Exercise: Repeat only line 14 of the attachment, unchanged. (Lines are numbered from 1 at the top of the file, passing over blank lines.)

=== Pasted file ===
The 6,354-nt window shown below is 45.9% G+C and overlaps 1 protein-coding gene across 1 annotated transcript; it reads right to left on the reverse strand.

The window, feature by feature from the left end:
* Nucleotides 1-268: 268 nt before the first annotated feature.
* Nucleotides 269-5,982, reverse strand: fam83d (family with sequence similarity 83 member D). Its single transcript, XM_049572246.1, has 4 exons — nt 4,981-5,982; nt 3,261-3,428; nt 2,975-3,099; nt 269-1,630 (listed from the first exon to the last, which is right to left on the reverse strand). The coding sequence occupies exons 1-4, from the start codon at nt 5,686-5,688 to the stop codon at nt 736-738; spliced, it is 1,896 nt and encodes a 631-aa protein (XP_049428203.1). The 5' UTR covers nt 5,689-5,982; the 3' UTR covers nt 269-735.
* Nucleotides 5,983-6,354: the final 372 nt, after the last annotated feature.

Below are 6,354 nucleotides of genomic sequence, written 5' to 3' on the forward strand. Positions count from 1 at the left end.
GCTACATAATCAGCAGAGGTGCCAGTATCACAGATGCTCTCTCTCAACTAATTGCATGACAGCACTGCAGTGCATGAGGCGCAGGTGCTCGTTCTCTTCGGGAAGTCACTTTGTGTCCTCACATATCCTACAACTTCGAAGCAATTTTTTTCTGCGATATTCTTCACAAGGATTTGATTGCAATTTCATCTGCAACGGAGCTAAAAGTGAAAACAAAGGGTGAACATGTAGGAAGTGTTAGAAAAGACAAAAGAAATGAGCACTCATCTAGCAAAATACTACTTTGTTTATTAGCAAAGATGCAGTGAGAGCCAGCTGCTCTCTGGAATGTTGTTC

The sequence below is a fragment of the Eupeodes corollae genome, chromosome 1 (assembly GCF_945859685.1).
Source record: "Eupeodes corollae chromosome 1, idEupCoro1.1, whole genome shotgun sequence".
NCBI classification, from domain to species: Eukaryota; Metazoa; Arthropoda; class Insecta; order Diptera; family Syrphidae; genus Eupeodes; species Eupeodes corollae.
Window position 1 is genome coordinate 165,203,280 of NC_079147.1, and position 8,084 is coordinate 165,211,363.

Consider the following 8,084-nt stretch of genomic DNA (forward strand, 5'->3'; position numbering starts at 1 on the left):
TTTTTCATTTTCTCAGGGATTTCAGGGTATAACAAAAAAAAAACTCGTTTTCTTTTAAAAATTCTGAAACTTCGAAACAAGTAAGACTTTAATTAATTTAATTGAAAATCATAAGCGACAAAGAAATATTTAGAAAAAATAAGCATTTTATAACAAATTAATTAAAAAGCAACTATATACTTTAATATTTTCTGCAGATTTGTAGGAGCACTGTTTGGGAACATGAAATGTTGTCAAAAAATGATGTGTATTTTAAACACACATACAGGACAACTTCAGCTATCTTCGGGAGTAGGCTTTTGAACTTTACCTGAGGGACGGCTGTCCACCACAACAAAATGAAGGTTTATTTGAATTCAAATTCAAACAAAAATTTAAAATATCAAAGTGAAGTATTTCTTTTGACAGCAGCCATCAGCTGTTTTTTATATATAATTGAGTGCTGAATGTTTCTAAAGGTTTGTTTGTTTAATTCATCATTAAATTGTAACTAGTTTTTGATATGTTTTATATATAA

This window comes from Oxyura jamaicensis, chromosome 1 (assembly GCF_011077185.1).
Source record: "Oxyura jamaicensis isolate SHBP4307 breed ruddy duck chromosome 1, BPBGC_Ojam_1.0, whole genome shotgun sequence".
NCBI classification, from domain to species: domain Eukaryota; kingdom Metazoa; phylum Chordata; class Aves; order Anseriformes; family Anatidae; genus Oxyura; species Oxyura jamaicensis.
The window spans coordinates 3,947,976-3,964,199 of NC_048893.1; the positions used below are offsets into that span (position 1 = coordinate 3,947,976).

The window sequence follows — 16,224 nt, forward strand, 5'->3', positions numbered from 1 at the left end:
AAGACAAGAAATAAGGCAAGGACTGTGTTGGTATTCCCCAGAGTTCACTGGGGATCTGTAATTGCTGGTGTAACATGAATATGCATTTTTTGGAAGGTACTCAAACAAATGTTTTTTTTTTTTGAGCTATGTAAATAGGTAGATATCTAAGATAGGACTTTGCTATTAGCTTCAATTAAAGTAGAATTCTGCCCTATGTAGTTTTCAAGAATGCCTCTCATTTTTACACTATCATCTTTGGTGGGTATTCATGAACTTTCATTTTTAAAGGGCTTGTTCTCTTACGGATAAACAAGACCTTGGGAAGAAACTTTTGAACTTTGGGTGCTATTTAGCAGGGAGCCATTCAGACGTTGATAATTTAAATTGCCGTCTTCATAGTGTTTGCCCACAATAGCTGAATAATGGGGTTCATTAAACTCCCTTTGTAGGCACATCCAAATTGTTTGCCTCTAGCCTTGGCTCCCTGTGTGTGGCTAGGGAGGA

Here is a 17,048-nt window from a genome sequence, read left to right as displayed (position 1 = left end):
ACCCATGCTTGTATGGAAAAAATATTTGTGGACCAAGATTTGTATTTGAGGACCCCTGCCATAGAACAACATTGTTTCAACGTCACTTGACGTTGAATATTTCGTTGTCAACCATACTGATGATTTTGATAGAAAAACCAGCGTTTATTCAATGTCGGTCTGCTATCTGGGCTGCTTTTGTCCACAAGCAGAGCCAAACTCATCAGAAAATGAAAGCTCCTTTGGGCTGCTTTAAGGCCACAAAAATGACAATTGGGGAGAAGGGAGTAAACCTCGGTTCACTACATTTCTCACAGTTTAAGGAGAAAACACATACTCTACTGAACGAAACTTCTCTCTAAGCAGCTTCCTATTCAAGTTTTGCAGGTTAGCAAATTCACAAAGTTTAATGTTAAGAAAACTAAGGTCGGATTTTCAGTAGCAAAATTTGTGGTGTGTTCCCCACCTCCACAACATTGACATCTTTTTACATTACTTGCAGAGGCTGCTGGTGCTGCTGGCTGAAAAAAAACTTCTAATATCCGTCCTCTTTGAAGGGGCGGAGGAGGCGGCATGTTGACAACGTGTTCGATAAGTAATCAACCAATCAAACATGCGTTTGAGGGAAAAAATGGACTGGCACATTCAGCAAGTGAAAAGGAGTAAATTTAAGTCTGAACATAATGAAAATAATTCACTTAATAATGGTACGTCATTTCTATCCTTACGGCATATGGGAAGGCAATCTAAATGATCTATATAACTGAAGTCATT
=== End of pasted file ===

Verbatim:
This window comes from Oxyura jamaicensis, chromosome 1 (assembly GCF_011077185.1).